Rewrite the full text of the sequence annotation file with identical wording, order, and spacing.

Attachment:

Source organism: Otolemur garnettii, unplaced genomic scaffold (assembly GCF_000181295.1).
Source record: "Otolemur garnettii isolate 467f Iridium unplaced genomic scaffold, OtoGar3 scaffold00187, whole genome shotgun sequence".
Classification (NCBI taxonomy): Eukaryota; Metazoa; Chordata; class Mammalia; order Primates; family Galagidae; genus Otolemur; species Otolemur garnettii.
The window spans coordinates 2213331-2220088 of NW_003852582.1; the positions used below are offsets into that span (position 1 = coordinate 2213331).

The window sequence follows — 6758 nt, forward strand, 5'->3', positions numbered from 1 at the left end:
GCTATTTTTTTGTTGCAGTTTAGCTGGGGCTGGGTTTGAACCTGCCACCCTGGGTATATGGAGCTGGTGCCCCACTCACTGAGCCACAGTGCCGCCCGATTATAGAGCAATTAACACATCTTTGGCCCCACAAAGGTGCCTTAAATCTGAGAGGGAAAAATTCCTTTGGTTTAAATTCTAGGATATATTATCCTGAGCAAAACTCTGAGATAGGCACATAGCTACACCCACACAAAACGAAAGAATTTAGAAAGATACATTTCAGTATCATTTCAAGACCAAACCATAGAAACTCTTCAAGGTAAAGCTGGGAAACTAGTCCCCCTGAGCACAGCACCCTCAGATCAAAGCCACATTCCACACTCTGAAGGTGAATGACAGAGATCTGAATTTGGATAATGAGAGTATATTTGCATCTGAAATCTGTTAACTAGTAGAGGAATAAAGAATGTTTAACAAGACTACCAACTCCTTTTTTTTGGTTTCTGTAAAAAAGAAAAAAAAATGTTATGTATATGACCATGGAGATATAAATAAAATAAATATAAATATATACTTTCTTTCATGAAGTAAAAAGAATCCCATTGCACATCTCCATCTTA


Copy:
Source organism: Otolemur garnettii, unplaced genomic scaffold (assembly GCF_000181295.1).
Source record: "Otolemur garnettii isolate 467f Iridium unplaced genomic scaffold, OtoGar3 scaffold00187, whole genome shotgun sequence".
Classification (NCBI taxonomy): Eukaryota; Metazoa; Chordata; class Mammalia; order Primates; family Galagidae; genus Otolemur; species Otolemur garnettii.
The window spans coordinates 2213331-2220088 of NW_003852582.1; the positions used below are offsets into that span (position 1 = coordinate 2213331).

The window sequence follows — 6758 nt, forward strand, 5'->3', positions numbered from 1 at the left end:
GCTATTTTTTTGTTGCAGTTTAGCTGGGGCTGGGTTTGAACCTGCCACCCTGGGTATATGGAGCTGGTGCCCCACTCACTGAGCCACAGTGCCGCCCGATTATAGAGCAATTAACACATCTTTGGCCCCACAAAGGTGCCTTAAATCTGAGAGGGAAAAATTCCTTTGGTTTAAATTCTAGGATATATTATCCTGAGCAAAACTCTGAGATAGGCACATAGCTACACCCACACAAAACGAAAGAATTTAGAAAGATACATTTCAGTATCATTTCAAGACCAAACCATAGAAACTCTTCAAGGTAAAGCTGGGAAACTAGTCCCCCTGAGCACAGCACCCTCAGATCAAAGCCACATTCCACACTCTGAAGGTGAATGACAGAGATCTGAATTTGGATAATGAGAGTATATTTGCATCTGAAATCTGTTAACTAGTAGAGGAATAAAGAATGTTTAACAAGACTACCAACTCCTTTTTTTTGGTTTCTGTAAAAAAGAAAAAAAAATGTTATGTATATGACCATGGAGATATAAATAAAATAAATATAAATATATACTTTCTTTCATGAAGTAAAAAGAATCCCATTGCACATCTCCATCTTA